Dads (and moms) are often frustrated by the “discipline issue.” Instead of clashing about problematic behavior, try these tips for creating respectful guidelines to help with getting past the chore wars.
- Pick your battles. Ask yourself: “How important will this issue be one year from now?” When you start getting irate, take time and space to breathe and think things through, rather than jumping into a battle that may end up making more work for you both over time.
- Catch her being good. Positive reinforcement is very powerful, so be sure to notice (and acknowledge) when she is respectful, stands up for herself appropriately, thinks of others, and displays the diverse qualities and values that make for a good person.
- Never underestimate the power of your parental attention to steer her in the right direction. She hungers for your attention. And listen! It increases the odds that she’ll respond positively to you.
- Remember the ultimate goal is for her to learn self-discipline that will serve her well after you’re out of the picture. “Punishment” is only one gizmo in the discipline toolbox—and often the least effective. Agreed-upon expectations and routines—with natural consequences for mistakes and missteps—are the most successful strategies. With younger daughters, try “playful parenting.” Be direct and respectful, but try to offset her embarrassment and help her learn with humor.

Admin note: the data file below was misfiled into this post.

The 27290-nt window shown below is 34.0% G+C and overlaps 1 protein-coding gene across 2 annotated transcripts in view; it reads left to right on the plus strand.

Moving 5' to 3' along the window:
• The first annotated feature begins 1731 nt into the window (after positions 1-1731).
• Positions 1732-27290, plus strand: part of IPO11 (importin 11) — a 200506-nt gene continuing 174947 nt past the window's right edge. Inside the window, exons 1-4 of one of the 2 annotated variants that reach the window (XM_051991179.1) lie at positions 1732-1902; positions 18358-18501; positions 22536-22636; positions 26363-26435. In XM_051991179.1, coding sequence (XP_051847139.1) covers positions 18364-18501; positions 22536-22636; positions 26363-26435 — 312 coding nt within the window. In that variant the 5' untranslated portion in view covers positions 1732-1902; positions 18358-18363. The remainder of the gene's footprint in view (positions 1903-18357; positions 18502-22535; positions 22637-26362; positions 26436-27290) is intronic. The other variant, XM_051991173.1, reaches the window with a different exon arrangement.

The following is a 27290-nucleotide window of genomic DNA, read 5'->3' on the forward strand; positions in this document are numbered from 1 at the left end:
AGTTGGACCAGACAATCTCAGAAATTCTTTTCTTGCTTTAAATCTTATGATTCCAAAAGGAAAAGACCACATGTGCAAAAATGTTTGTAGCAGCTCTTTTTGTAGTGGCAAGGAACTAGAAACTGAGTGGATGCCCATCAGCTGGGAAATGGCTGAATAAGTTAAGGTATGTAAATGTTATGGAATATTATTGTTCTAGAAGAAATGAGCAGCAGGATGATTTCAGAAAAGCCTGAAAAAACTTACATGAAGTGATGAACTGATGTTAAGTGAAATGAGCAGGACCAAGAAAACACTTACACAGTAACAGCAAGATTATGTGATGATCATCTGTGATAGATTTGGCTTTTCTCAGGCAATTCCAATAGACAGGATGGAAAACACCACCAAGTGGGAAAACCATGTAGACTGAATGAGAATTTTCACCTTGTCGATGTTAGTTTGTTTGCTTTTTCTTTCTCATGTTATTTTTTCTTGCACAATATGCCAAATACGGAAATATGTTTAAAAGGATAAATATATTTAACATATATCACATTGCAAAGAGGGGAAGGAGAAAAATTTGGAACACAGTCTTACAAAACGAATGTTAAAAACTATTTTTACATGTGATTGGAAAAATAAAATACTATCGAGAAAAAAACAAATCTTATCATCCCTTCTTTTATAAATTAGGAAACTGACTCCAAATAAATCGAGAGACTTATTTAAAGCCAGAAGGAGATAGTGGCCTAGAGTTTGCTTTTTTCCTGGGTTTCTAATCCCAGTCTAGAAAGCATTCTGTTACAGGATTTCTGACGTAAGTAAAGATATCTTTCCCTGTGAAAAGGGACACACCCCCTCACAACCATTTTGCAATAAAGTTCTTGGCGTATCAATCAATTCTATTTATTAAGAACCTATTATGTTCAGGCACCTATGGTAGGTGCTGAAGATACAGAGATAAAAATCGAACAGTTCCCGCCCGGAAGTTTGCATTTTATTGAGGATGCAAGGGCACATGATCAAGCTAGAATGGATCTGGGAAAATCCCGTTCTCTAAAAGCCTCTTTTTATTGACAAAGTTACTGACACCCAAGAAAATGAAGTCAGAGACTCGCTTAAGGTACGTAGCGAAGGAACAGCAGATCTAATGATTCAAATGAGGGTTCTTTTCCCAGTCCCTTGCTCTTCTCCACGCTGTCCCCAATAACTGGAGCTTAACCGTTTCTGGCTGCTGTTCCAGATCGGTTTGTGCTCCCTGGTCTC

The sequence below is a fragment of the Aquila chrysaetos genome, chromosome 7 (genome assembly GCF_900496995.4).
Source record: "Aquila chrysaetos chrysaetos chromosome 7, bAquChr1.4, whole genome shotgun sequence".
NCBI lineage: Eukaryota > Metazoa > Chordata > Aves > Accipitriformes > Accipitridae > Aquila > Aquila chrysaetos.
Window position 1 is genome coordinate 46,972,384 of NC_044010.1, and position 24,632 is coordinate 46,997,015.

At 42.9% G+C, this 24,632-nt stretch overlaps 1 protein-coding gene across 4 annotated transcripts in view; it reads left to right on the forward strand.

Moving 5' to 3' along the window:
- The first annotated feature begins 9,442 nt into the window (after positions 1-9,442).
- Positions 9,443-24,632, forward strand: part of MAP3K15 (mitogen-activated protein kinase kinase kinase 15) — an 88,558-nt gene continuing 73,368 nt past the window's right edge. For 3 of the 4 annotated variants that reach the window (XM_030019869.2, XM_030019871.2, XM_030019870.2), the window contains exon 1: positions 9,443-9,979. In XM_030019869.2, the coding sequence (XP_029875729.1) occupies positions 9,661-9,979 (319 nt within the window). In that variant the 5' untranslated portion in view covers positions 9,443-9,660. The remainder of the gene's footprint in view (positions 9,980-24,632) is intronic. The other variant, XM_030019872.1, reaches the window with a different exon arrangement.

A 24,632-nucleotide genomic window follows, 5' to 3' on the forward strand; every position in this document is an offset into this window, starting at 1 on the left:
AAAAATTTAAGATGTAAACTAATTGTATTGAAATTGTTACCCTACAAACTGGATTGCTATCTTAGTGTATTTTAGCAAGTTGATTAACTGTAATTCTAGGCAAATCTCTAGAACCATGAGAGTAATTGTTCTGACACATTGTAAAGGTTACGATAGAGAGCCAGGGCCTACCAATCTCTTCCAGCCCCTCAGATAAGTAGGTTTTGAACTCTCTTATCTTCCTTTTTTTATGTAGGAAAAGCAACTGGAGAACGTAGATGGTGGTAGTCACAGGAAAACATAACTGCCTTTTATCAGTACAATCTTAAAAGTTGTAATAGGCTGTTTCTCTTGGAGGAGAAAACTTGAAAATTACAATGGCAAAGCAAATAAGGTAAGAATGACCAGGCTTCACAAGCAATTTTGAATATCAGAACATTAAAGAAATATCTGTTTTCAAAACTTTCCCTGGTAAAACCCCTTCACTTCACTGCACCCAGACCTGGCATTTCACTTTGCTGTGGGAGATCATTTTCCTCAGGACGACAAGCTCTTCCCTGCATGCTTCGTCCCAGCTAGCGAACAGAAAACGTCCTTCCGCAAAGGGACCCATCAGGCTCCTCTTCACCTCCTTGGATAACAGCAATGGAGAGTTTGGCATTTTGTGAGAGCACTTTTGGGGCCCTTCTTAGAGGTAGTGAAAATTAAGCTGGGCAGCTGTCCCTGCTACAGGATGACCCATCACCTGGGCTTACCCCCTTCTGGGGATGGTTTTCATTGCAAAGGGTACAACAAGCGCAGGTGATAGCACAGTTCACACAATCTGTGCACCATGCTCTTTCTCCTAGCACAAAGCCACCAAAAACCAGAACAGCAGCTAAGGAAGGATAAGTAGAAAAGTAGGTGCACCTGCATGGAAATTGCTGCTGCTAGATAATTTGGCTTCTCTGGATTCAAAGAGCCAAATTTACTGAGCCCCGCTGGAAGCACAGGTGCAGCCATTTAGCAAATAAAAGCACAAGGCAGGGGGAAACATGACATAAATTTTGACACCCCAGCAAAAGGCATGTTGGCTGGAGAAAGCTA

- Follow through. Disciplining is sometimes uncomfortable, but we have to do it anyway. If you set a consequence and she doesn’t respond, don’t brush things off by saying: “Well, I know she meant to” or “I know she’s sorry inside.” Kids don’t want to admit they were wrong anymore than we do, but we all have to learn how to do it. When you show that you respect her for admitting mistakes, you demonstrate the kind of unconditional love she craves and needs from you.
- Father the best you can when she is with you. If you’re a live-away dad, don’t let her off the hook or try to “make up for” family problems by suspending expectations and limits. Be the dad she can talk to and trust to support her—even when she makes mistakes.
- Enjoy each other! The most effective discipline grows from a foundation of trust. Trust can’t come if the majority of your father-daughter interactions center on discipline. Dedicate time to spend together having fun, talking, being with family, or just quietly enjoying each other.
Joe Kelly is publisher of Daughters and cofounder of Dads & Daughters (www.joekelly.org).